When we think about all that we are experiencing today with the COVID-19 virus, there is an oddly similar yet different trauma and fear surrounding it that is like what our nation experienced after the 9/11 terrorist attacks in New York City in 2001.
When 9/11 struck, there was no instruction manual for how we as individuals and collectively should respond, but there was an urgent feeling and need for a quick response: the same can be said for COVID-19. The effects of both events, although their onset was totally different, will be with all of us for years to come.
There was no time to prepare and no way to avoid it.
The major difference between the next steps of healing during the aftermath of these events is that 9/11 brought a sense of social comfort, where people found refuge and healing by sharing space with others and mourning together.
In contrast, we are now being forced to social distance and must work to find new ways to work through our current fears and feelings of anxiety.
We have all watched together as TV and the media have flooded our lives with images and information surrounding both events. Studies show there is a direct correlation between media exposure and a distress response from people, which causes even more fear and anxiety as we all become bystanders to something we can’t necessarily control. Just like that day in 2001, we have found ourselves again in uncharted waters. We are seeing an uptick in overdoses, suicide attempts, and severe mental health issues. Many agencies across the nation are working tirelessly to combat this with telemedicine, extra support, and more to wrap those in need with every service possible as we work toward finding a new normal.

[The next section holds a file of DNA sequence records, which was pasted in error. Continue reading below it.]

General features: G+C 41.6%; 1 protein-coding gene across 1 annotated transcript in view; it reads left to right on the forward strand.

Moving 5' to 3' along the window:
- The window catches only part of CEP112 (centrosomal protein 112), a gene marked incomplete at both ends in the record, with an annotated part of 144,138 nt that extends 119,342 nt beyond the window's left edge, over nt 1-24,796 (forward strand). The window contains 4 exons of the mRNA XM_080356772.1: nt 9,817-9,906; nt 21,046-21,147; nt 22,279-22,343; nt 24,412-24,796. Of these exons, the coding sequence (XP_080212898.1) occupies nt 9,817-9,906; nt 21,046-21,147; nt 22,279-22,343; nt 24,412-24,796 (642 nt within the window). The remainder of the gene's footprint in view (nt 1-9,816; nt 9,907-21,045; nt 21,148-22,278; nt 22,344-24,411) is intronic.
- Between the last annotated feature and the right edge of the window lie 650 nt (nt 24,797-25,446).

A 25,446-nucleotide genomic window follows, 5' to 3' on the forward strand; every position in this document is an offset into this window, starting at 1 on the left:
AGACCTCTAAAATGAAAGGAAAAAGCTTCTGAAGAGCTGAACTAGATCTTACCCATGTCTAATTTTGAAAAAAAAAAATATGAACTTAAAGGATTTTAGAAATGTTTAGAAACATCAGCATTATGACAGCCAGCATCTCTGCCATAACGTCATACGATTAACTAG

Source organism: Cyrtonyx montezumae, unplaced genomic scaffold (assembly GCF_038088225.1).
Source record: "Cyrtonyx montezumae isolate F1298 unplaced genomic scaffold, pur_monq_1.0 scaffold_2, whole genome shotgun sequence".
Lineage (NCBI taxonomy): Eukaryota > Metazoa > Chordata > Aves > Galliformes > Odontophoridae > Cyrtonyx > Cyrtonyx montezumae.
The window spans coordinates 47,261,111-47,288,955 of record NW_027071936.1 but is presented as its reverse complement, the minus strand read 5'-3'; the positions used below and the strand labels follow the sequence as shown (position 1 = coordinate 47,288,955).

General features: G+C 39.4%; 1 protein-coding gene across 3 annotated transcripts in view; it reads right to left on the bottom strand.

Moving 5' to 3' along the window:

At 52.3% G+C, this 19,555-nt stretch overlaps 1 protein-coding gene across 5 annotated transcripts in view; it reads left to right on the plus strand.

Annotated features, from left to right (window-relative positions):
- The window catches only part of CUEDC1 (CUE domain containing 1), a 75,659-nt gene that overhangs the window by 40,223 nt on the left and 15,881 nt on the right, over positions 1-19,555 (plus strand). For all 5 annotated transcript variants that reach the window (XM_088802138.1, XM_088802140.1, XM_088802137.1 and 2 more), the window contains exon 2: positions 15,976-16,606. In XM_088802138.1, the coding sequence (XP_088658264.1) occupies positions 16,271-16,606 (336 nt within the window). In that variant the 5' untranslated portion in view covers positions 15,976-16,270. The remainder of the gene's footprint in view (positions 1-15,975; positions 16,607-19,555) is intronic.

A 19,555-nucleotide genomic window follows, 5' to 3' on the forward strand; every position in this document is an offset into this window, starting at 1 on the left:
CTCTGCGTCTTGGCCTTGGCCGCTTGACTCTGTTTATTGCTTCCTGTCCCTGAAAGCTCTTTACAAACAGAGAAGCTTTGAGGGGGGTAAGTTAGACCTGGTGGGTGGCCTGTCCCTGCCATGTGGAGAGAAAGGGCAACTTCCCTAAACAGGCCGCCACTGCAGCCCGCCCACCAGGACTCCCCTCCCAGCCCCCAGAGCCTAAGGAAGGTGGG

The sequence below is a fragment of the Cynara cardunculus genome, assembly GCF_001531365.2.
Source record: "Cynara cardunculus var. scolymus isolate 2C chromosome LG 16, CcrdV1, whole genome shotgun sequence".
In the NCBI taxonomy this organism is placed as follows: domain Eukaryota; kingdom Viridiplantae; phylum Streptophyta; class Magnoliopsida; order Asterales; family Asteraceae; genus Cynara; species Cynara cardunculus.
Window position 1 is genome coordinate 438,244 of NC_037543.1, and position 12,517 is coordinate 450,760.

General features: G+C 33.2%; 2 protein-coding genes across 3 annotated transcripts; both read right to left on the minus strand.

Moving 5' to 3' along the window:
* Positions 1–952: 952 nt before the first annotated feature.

Now, it’s more important than ever to stand together.
We must all radically accept what has occurred and work together as we navigate the uncertain feelings of “what will happen next,” just as we felt as a nation that day 19 years ago.
COVID-19 will no doubt be another memory forever etched in our minds. Many people remember where they were and what they were doing when they found out about the towers falling, just like we will all remember the time we couldn’t leave our homes without a mask, hug our grandparents, or continue life as it was because of a virus we know little about. We will get through it as we did then, together.
If you or someone you know is struggling to navigate these uncertain times and need extra support, connect with us! Spectrum Health is here to help.
By Shannon Schwarberg
Senior Program Manager, Special Project Development
Spectrum Health and Human Services